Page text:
On Oct 28, 2008, at 18:47, Dario Laera wrote:

Hi Andreas!

Il giorno 27/ott/08, alle ore 18:37, Andreas Delmelle ha scritto:

If I'm guessing correctly, a nice demonstration to see if there are additional benefits to your proposal, would be to try pasting the text of a short to medium-sized book into one single monolithic fo:block. Don't use linefeed preservation, and plain start-alignment. The number of break-possibilities the algorithm has to consider becomes so large, that you easily need +500MB of heap for about 40 pages. (I did this test some time ago, and then I had to give the JVM at least 720MB of heap to render a block with the content of Shakespeare's Hamlet.)

Not a real-life use case, but always a very interesting test to see whether the line-breaking algorithm has scaleability issues.

I've put the "Pulp Fiction" scenario into a single block (Shakespeare, please, don't be offended :P)

Excellent choice... I'm sure he doesn't mind. :-)

, tried with both start and justify alignment: it always fall down in forced mode and, without pruning, goes out of memory with a limit of 700MB (tried with both threshold=10|20). With pruning enabled (configured to be activated when there are more than 500 active node) the maximum amount of memory is 70MB, the initial tree depth is 82 then reduced to 54. The resulting pdf is 69 pages long.

I want to quote the thread regarding pruning in prototype as someone may have not read it: the pruning technique is a way to keep the active node set below a reasonable bound, but it's not the optimal solution. It is necessary for rendering pages asap in the prototype, but this is not the case in trunk.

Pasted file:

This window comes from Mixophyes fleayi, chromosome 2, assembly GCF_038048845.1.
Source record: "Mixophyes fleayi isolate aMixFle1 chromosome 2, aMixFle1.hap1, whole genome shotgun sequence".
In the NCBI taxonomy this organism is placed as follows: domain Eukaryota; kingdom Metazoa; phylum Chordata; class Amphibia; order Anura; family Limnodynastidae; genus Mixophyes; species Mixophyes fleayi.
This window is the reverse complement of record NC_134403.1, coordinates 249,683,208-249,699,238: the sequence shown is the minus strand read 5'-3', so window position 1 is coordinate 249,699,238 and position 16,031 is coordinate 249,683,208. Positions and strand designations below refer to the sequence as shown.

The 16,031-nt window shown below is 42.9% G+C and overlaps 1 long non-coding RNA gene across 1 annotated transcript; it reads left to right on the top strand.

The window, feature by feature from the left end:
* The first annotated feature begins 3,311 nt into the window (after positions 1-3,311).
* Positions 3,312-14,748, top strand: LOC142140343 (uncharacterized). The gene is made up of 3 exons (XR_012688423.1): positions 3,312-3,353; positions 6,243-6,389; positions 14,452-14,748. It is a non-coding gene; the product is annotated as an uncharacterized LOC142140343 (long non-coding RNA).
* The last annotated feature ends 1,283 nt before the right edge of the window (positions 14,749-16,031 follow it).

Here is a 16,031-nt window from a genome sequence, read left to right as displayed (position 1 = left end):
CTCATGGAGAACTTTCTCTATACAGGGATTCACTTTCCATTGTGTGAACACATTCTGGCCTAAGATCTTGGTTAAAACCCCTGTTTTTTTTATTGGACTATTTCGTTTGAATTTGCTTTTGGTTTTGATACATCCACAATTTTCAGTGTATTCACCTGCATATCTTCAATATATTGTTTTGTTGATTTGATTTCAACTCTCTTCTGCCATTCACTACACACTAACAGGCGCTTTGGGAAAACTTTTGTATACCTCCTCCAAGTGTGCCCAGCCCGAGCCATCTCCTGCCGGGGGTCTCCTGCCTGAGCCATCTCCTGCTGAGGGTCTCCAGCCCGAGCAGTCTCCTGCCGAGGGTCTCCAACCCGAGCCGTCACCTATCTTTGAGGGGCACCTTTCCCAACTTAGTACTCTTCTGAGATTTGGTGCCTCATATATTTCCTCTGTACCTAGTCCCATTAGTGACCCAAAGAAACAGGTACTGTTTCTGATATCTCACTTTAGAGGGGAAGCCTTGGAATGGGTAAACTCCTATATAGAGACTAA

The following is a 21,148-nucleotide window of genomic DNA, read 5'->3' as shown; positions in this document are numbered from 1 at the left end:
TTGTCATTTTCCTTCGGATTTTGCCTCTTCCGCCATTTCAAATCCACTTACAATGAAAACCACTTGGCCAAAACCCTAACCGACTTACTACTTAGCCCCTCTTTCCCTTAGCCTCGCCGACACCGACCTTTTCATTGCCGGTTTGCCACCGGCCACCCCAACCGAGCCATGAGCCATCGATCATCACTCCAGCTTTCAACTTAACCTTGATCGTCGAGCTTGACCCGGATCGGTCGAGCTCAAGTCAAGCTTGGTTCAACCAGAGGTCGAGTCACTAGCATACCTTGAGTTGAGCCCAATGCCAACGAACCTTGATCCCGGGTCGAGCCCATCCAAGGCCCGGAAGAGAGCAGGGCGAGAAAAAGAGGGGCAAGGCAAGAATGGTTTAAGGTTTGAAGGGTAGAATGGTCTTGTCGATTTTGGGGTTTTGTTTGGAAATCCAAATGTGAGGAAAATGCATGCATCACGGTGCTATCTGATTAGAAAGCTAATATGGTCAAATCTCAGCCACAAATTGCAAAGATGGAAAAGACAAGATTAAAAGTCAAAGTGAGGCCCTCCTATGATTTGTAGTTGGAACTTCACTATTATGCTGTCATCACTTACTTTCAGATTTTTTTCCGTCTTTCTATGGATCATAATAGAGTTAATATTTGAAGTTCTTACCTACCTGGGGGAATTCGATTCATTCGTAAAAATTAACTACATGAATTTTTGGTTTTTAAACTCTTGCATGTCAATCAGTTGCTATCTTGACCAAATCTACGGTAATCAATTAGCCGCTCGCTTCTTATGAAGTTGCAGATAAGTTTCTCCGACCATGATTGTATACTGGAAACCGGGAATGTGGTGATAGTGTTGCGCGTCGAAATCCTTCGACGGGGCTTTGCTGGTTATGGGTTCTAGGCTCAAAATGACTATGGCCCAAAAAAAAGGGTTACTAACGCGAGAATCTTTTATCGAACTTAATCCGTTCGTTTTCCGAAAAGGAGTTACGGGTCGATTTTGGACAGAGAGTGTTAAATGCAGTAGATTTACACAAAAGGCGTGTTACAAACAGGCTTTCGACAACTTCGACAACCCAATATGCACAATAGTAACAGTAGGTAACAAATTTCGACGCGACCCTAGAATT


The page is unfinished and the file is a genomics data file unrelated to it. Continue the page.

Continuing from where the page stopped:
Indeed. Page-rendering is obviously only triggered at the page- breaking level, which in trunk is still performed after /all/ line- breaking until a forced break, span change or end-of-page-sequence. The scenario above, in trunk, currently produces excellent layout if all pages are guaranteed to be the same width, but the results are plain wrong when that width changes, say, due to a rotation. If you insert a forced break before such a rotation, no problem. FlowLM.getNextKnuthElements() will be called multiple times, with a different ipd. If not, then the inner (line-breaking) loop will simply continue, accumulating possible lines with an incorrect base-width. The page- breaking algorithm simply looks at the lines' height and never questions the decisions made by the line-breaking algorithm, so eventually just fills the pages with lines that are too long/short.

This is the key issue the prototype is meant to address/prove. The jump from line- to page-breaking can occur more frequently, or IOW: they can be more interleaved. Currently in trunk, this is limited to the few exceptions named above: some event (forced break/span change/ end page-sequence) that enables to determine the total-fit page- layout for all possible lines gathered from a preceding part, and then resume for the remainder.

OTOH, there is always the plain fact that, at a certain point, the line-breaking algorithm has yielded enough lines, so that a page- break becomes unavoidable. At the moment, this simple fact is not taken into account anywhere, IIRC. As long as none of the above events occur, we simply keep asking for more lines/block elements.

I developed it in trunk mainly to see whether this was working properly in the real world and to measure the performance gain. I think that a solution that can be enabled from the command line to improve performance in (not so) extreme cases would be a nice thing, but probably the pruning as it is now should be avoided.

Well, even if suboptimal at first, it has been a very interesting experiment, so far. At least, it does point to some border-line scenarios that could benefit from an approach in that direction.

Another important reason is that it is totally unaware of fitness class: this is my fault, initially I didn't realized how fitness class was working and I ignored it. I need to study the argument to say if pruning can be adapted to work with fitness class.

Good luck!


Cheers

Andreas

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